Between Psychiatry, Social Work, and Civil Rights: Regulating the Protection of Individuals at the Turn of the 1980s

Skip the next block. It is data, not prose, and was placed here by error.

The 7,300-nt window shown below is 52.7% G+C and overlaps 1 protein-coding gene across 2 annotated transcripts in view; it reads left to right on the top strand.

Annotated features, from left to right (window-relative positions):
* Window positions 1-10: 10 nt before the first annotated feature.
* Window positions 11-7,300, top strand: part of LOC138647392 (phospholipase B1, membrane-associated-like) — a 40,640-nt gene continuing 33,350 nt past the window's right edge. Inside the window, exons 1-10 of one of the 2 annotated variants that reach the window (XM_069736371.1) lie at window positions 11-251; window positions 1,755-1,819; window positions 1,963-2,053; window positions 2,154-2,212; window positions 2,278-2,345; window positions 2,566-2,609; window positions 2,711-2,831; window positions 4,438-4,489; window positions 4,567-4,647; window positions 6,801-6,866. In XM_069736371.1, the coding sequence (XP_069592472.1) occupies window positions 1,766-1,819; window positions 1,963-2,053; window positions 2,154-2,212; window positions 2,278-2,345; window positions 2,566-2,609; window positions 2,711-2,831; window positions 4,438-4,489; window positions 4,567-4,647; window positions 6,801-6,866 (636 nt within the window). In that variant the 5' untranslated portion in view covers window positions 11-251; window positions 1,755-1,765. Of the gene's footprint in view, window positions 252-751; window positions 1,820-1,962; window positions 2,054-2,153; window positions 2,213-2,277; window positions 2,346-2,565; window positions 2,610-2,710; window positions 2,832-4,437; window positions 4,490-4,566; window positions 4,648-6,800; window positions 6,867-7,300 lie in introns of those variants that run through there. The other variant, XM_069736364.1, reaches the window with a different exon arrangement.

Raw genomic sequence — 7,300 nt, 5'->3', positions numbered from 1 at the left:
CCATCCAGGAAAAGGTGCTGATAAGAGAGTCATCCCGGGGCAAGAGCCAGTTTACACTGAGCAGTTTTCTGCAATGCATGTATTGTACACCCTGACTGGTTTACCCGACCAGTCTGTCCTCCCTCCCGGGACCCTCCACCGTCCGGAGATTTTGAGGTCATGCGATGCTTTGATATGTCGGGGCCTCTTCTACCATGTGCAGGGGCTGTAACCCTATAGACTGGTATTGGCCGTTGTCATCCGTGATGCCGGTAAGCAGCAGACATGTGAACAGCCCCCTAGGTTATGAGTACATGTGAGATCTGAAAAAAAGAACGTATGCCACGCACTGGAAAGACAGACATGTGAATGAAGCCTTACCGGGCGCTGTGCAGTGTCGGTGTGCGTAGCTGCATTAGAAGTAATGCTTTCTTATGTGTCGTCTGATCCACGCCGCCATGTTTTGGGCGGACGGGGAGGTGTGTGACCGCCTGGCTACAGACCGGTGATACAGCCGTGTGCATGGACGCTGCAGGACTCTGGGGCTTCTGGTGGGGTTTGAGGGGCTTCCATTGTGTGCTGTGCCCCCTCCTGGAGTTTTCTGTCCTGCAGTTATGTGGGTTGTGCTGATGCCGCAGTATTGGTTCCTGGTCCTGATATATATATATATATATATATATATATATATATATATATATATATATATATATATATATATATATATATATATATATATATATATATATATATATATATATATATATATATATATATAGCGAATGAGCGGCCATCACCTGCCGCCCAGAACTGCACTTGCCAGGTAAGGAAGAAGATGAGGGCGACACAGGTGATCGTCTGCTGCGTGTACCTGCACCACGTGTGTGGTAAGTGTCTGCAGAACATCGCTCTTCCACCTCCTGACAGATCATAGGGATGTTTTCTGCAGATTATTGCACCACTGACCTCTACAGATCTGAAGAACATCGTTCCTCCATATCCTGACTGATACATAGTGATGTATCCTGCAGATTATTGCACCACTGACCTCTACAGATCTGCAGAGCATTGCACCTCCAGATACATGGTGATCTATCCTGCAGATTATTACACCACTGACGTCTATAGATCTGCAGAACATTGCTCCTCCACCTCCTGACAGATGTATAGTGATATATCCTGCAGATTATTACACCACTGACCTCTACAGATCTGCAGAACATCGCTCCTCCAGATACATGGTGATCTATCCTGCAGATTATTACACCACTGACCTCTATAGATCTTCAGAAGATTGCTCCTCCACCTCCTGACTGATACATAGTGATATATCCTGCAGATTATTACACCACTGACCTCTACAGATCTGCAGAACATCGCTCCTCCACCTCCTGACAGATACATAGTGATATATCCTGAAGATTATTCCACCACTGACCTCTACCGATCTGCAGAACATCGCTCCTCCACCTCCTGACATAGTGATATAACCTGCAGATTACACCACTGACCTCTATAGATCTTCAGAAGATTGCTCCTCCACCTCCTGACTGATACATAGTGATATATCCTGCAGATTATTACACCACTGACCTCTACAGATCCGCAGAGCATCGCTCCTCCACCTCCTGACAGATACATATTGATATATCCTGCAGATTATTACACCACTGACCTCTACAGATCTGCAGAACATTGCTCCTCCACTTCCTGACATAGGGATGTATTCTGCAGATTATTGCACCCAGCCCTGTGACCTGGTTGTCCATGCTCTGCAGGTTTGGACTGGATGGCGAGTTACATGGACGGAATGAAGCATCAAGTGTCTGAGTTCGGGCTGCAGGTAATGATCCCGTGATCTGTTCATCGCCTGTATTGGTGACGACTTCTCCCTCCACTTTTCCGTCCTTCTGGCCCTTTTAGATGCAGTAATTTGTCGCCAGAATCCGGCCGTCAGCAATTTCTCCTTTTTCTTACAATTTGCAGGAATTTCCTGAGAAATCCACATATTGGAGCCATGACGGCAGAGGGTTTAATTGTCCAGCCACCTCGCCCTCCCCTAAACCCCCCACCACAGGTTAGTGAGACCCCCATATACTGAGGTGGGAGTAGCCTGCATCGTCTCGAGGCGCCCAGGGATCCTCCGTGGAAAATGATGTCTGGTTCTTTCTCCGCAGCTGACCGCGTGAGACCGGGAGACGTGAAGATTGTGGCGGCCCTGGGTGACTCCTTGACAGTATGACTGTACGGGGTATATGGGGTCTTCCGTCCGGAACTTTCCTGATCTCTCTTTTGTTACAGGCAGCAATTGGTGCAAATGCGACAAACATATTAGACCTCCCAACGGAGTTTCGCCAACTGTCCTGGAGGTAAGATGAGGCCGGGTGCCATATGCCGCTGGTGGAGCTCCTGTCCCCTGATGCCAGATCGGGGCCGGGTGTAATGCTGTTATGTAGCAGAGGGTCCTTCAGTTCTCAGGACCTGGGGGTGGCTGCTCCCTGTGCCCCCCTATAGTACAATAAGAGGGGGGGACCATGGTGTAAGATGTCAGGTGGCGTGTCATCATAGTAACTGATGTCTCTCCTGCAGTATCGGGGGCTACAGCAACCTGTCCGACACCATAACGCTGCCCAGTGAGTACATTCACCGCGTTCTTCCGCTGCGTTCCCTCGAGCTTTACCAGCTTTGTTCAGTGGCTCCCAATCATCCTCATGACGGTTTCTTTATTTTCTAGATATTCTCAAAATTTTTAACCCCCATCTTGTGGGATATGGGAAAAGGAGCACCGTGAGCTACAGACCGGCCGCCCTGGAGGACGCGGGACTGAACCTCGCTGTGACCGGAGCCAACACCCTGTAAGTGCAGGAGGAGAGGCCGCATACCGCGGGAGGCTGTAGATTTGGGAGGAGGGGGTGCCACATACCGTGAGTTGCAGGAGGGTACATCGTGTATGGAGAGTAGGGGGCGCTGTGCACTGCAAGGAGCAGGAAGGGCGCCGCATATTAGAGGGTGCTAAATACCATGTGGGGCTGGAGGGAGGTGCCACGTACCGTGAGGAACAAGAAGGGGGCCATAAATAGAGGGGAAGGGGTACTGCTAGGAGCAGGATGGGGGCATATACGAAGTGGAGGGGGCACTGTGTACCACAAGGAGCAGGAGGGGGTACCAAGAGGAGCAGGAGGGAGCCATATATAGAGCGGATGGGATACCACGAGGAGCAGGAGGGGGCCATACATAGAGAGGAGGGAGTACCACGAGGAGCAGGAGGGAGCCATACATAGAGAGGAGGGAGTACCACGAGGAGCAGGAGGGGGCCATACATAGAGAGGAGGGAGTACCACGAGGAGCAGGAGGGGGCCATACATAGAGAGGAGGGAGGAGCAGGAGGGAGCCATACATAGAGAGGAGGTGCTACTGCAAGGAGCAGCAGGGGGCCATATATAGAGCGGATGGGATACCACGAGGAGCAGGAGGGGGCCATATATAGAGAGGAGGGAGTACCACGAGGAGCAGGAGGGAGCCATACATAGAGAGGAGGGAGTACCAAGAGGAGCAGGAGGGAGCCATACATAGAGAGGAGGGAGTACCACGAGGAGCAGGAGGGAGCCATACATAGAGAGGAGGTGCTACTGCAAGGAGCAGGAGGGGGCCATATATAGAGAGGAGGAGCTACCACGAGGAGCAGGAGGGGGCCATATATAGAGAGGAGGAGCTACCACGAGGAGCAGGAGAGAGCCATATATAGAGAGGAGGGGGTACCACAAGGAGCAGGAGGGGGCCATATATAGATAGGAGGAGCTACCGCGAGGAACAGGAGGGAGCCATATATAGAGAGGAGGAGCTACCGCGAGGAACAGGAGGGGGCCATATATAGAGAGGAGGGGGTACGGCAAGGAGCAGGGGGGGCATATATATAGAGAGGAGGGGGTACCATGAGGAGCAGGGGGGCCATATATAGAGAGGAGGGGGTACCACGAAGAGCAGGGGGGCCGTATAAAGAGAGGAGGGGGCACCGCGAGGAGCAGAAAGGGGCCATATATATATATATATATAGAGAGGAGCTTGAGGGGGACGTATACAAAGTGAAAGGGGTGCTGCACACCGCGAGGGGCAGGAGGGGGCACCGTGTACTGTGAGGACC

"The history of the protection of individuals strongly illustrates the difficulties involved in regulating interventions on others. The expression itself emerged in the twentieth century at the crossing between two distinct social, judicial and intellectual traditions. It borrows from some of the richest images of the history of the welfare state and social rights on the one hand; It is also set in a more ancient judicial, political and intellectual tradition, that of civil rights, on the other hand. The contact between these diverse influences explains the difficult evolution of the protection of individuals during the twentieth century. Based on varied materials, this analysis focuses on the genesis and application of the July 3, 1968, legislation concerning the reform of incapacitated adults' rights and shows how it provided, through State guardianships, the frame for a new perception of the protection of individuals."